Vora contrasts it with other “outsiders”. They also observe and record the Hindu religious protocol and rituals but seldom do it without using adjectives like “demonic”, “grotesque” or a milder qualifier “funny”. Vora says graver than this is the problem which arises when they use analytical categories derived from their own traditions. To strengthen his contention, he uses quotes from these scholars. It is obvious even to a person of modest intelligence that Vora is presenting their views only to demolish them. 

However, this is what went against him and his host Sudha Chaudhary. It is being alleged that Vora used references which are derogatory to Hindu gods and goddesses and Chaudhary committed the crime of giving a platform to him for his blasphemous act. The defenders of Hinduism expressed their outrage by burning the effigies of Vora and Chaudhary, a privilege mostly politicians enjoy. Academics would surely not like to join this club. Local newspapers chose to play along with the vandalisers. The Minister of Human Resource Development, Rajasthan, promptly asked the police to file an FIR against the “offender” professors. One of the deans of the university said that such lectures could not be allowed on the campus. The university succumbed and ordered an inquiry into the whole affair. It is said that the committee formed for this purpose comprises teachers like him and one should not expect much from it.

Professor Vora is protesting. He says that what he did in his lecture was the truly Indian way of polemics. In this method, you have to faithfully present the viewpoint of the Poorva paksh. Only after that are you allowed to dispute or refute it. This is the minimum one expects from academics.

The defenders of Hindutva would have none of it. They want to blunt our hearing. One must say that they have succeeded in their mission to a dangerous extent. Otherwise, how is it that a sharp ear like Karan Thapar fails to appreciate the rhetorical device used by Aamir Khan to drive home the insecurity that is gradually engulfing not only the Muslim and Christian minorities but also other liberal and independent- minded people? Thapar went on to sagaciously advise Khan to stay on and fight the irrational forces. Was the fear of Kiran Rao, Aamir Khan's partner, misplaced? Should we ignore her as it only concerns Muslims? 

As we can see from the attack on Sudha Chaudhary and Ashok Vora in Udaipur, the innocent act of scholarship is now under threat. If scholars like Vora are forced to seek protection from the high office of the Prime Minister, are we to understand that scholarship is no longer a “normal” business in India? Would scholars be unpatriotic if they choose foreign universities for their pursuit of knowledge? For the land of knowledge is where scholars live. Would they be advised by our ministers that they should face criminal charges bravely staying in India or would they be declared anti-nationals? Should all researchers and teachers secure anticipatory bail before publishing their work or attending seminars or even before entering classrooms?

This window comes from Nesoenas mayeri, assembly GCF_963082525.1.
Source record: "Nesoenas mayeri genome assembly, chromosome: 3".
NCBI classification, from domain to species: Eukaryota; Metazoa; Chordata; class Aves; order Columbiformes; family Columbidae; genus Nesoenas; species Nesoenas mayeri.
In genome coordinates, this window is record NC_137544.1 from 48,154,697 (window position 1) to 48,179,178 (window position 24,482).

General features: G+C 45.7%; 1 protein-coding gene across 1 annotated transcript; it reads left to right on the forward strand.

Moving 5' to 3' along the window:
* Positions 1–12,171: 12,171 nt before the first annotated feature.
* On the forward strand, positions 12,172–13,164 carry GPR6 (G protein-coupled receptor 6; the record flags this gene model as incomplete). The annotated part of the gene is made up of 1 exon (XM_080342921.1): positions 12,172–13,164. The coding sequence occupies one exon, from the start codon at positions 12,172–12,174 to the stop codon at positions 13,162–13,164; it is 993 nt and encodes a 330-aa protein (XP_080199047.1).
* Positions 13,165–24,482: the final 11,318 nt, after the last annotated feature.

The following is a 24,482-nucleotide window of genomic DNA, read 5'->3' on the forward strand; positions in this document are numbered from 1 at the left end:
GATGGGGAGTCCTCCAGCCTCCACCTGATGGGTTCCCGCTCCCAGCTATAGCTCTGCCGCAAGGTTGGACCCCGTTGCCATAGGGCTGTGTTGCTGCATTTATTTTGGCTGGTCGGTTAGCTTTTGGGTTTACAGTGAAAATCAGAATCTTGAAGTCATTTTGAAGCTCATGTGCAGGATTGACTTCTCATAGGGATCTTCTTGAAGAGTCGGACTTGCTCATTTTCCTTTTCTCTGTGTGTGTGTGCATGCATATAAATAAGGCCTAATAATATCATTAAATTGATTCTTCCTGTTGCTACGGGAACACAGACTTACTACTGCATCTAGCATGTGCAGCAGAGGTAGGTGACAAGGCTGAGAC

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A former Delhi University professor’s attempt to explain alleged “distorted views” of Western scholars about Hindu gods and rituals has landed him in trouble with the Rajasthan government ordering an FIR against him for “insulting” the gods. Professor Ashok Vohra, former head of the department of philosophy at Delhi University, has now written to Prime Minister Narendra Modi, seeking his intervention and urging him to “keep the registration of an FIR against me in abeyance until the written lecture is read by some competent scholar to determine the import of its content”.

Vohra attended a seminar on ‘Dharmik Samvad: Adhunik Anivaryata’ (Religious Dialogue: The Need in Contemporary Times), organised by the philosophy department of the Mohan Lal Sukhadia University (MLSU) in collaboration with the Indian Council of Philosophical Research on December 3. At the seminar, Vohra said western scholars were constricted by their environment and so they analysed Hindu gods and goddesses through uni-dimensional reading of Hindu religious symbols and idols. He cited, among others, the works of clergyman Norman Macleod, Indologists M A Sherring and David Kinsley among others.

He also referred to Paul B Courtright’s 1989 book ‘Gane’sa: Lord of Obstacles, Lord of Beginnings’ and his analysis of Lord Ganesha’s elephant head “from a psychoanalytical perspective”. It was during this explanation that Vohra courted controversy though he underlined “I have deliberately used the translation used by Courtright. One can see how tenuous the proof is”.

Following a representation by the ABVP and the RSS, Rajasthan higher education minister Kalicharan Saraf ordered the MLSU administration to file an FIR against Vohra. “I have read his script… this sort of vulgar, obscene language for Hindu gods and goddesses will not be tolerated, not in Rajasthan,” Saraf told The Indian Express. Told that Vohra said he only wanted to explain the skewed understanding of Hinduism by western scholars, Saraf said: “Will a thief ever admit that he is a thief? I have asked the VC (vice chancellor) to file an FIR and have asked the principal secretary to find out who organised this seminar and invited such nuisance-creating people.”

When his comments were sought, Vohra said he had not received any communication from either the Rajasthan government or the university. “People should either remain quiet or be ready to be discarded by both sides. If you don’t say something critical about Hinduism, don’t expect grants from foreign institutes. And if people in India don’t understand your arguments, you should be ready to go to jail,” Vohra told The Indian Express.

Professor Sudha Chaudhary, head of department of the philosophy department at MLSU, called the episode “an attempt to hegemonise the university’s intellectual autonomy”. “Where will a free flowing exchange of ideas take place if not within the academic ecosystem of a university?” she said.
http://indianexpress.com/article/india/india-news-india/professor-explains-distorted-western-view-of-hindu-gods-draws-rajasthan-govt-ire-fir/

see also
Gurudwara vandalised in Los Angeles with 'anti-Islamic State' graffiti
Inside the heresy files